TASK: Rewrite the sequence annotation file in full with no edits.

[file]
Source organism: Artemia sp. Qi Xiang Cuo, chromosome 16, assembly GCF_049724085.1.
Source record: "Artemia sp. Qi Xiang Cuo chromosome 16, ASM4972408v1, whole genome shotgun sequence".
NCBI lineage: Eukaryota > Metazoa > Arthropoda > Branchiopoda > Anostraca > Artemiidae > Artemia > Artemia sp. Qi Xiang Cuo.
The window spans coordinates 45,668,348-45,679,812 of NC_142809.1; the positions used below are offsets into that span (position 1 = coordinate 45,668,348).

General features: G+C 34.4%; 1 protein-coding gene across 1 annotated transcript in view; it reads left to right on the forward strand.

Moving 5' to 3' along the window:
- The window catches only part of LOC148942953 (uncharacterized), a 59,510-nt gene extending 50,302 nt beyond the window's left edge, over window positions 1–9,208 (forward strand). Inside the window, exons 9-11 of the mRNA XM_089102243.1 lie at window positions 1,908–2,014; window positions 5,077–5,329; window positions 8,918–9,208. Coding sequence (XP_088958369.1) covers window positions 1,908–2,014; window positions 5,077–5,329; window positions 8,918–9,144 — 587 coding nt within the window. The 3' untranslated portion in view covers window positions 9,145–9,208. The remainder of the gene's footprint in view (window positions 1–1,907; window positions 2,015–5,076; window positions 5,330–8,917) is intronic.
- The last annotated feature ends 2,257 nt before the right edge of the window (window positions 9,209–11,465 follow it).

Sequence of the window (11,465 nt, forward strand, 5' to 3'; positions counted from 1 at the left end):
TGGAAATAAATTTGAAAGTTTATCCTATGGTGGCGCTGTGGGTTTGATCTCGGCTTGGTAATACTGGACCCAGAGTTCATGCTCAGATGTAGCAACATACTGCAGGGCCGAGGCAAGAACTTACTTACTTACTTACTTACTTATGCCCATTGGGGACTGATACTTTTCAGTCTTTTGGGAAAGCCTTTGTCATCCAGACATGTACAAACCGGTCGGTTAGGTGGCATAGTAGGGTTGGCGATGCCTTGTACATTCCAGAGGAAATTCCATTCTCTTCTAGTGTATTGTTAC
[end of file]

Source organism: Artemia sp. Qi Xiang Cuo, chromosome 16, assembly GCF_049724085.1.
Source record: "Artemia sp. Qi Xiang Cuo chromosome 16, ASM4972408v1, whole genome shotgun sequence".
NCBI lineage: Eukaryota > Metazoa > Arthropoda > Branchiopoda > Anostraca > Artemiidae > Artemia > Artemia sp. Qi Xiang Cuo.
The window spans coordinates 45,668,348-45,679,812 of NC_142809.1; the positions used below are offsets into that span (position 1 = coordinate 45,668,348).

General features: G+C 34.4%; 1 protein-coding gene across 1 annotated transcript in view; it reads left to right on the forward strand.

Moving 5' to 3' along the window:
- The window catches only part of LOC148942953 (uncharacterized), a 59,510-nt gene extending 50,302 nt beyond the window's left edge, over window positions 1–9,208 (forward strand). Inside the window, exons 9-11 of the mRNA XM_089102243.1 lie at window positions 1,908–2,014; window positions 5,077–5,329; window positions 8,918–9,208. Coding sequence (XP_088958369.1) covers window positions 1,908–2,014; window positions 5,077–5,329; window positions 8,918–9,144 — 587 coding nt within the window. The 3' untranslated portion in view covers window positions 9,145–9,208. The remainder of the gene's footprint in view (window positions 1–1,907; window positions 2,015–5,076; window positions 5,330–8,917) is intronic.
- The last annotated feature ends 2,257 nt before the right edge of the window (window positions 9,209–11,465 follow it).

Sequence of the window (11,465 nt, forward strand, 5' to 3'; positions counted from 1 at the left end):
TGGAAATAAATTTGAAAGTTTATCCTATGGTGGCGCTGTGGGTTTGATCTCGGCTTGGTAATACTGGACCCAGAGTTCATGCTCAGATGTAGCAACATACTGCAGGGCCGAGGCAAGAACTTACTTACTTACTTACTTACTTATGCCCATTGGGGACTGATACTTTTCAGTCTTTTGGGAAAGCCTTTGTCATCCAGACATGTACAAACCGGTCGGTTAGGTGGCATAGTAGGGTTGGCGATGCCTTGTACATTCCAGAGGAAATTCCATTCTCTTCTAGTGTATTGTTAC